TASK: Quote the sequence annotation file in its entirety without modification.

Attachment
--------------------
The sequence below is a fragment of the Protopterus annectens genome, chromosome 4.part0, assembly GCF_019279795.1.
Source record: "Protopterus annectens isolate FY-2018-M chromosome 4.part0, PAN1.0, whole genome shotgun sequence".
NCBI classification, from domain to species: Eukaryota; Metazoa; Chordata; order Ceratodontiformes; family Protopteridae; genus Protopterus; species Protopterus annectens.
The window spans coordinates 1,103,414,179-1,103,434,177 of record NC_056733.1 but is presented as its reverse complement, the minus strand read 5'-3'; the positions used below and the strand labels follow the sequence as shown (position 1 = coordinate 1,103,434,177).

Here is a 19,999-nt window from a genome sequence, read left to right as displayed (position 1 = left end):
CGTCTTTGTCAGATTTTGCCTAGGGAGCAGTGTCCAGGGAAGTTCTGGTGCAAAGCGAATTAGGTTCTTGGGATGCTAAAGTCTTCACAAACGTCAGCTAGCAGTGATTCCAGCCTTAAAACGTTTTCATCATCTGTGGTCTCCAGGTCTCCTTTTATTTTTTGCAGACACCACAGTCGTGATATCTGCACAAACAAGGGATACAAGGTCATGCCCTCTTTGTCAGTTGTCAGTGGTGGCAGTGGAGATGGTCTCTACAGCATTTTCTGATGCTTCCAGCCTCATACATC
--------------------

The sequence below is a fragment of the Protopterus annectens genome, chromosome 4.part0, assembly GCF_019279795.1.
Source record: "Protopterus annectens isolate FY-2018-M chromosome 4.part0, PAN1.0, whole genome shotgun sequence".
NCBI classification, from domain to species: Eukaryota; Metazoa; Chordata; order Ceratodontiformes; family Protopteridae; genus Protopterus; species Protopterus annectens.
The window spans coordinates 1,103,414,179-1,103,434,177 of record NC_056733.1 but is presented as its reverse complement, the minus strand read 5'-3'; the positions used below and the strand labels follow the sequence as shown (position 1 = coordinate 1,103,434,177).

Here is a 19,999-nt window from a genome sequence, read left to right as displayed (position 1 = left end):
CGTCTTTGTCAGATTTTGCCTAGGGAGCAGTGTCCAGGGAAGTTCTGGTGCAAAGCGAATTAGGTTCTTGGGATGCTAAAGTCTTCACAAACGTCAGCTAGCAGTGATTCCAGCCTTAAAACGTTTTCATCATCTGTGGTCTCCAGGTCTCCTTTTATTTTTTGCAGACACCACAGTCGTGATATCTGCACAAACAAGGGATACAAGGTCATGCCCTCTTTGTCAGTTGTCAGTGGTGGCAGTGGAGATGGTCTCTACAGCATTTTCTGATGCTTCCAGCCTCATACATC